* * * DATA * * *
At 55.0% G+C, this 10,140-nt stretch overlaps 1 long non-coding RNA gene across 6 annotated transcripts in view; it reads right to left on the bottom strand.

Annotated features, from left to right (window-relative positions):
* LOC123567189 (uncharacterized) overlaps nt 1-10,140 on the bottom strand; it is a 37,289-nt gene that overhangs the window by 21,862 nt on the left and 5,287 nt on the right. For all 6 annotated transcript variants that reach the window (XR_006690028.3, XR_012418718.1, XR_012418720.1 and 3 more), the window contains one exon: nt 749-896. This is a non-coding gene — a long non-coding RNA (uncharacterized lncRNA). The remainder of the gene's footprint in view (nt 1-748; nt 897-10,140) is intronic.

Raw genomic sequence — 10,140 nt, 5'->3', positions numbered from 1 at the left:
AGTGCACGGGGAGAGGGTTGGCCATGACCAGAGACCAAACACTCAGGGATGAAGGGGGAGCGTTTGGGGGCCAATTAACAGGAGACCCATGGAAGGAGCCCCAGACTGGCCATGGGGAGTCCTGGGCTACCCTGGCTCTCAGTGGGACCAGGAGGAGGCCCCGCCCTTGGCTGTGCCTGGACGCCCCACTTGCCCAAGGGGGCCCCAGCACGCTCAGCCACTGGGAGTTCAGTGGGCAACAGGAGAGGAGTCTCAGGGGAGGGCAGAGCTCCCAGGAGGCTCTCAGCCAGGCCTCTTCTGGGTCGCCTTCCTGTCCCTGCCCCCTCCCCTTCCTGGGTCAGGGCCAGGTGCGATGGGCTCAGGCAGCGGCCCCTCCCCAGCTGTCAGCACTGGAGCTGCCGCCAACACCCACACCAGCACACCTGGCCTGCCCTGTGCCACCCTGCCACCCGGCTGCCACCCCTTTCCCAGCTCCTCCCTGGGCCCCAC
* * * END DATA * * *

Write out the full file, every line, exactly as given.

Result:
At 55.0% G+C, this 10,140-nt stretch overlaps 1 long non-coding RNA gene across 6 annotated transcripts in view; it reads right to left on the bottom strand.

Annotated features, from left to right (window-relative positions):
* LOC123567189 (uncharacterized) overlaps nt 1-10,140 on the bottom strand; it is a 37,289-nt gene that overhangs the window by 21,862 nt on the left and 5,287 nt on the right. For all 6 annotated transcript variants that reach the window (XR_006690028.3, XR_012418718.1, XR_012418720.1 and 3 more), the window contains one exon: nt 749-896. This is a non-coding gene — a long non-coding RNA (uncharacterized lncRNA). The remainder of the gene's footprint in view (nt 1-748; nt 897-10,140) is intronic.

Raw genomic sequence — 10,140 nt, 5'->3', positions numbered from 1 at the left:
AGTGCACGGGGAGAGGGTTGGCCATGACCAGAGACCAAACACTCAGGGATGAAGGGGGAGCGTTTGGGGGCCAATTAACAGGAGACCCATGGAAGGAGCCCCAGACTGGCCATGGGGAGTCCTGGGCTACCCTGGCTCTCAGTGGGACCAGGAGGAGGCCCCGCCCTTGGCTGTGCCTGGACGCCCCACTTGCCCAAGGGGGCCCCAGCACGCTCAGCCACTGGGAGTTCAGTGGGCAACAGGAGAGGAGTCTCAGGGGAGGGCAGAGCTCCCAGGAGGCTCTCAGCCAGGCCTCTTCTGGGTCGCCTTCCTGTCCCTGCCCCCTCCCCTTCCTGGGTCAGGGCCAGGTGCGATGGGCTCAGGCAGCGGCCCCTCCCCAGCTGTCAGCACTGGAGCTGCCGCCAACACCCACACCAGCACACCTGGCCTGCCCTGTGCCACCCTGCCACCCGGCTGCCACCCCTTTCCCAGCTCCTCCCTGGGCCCCAC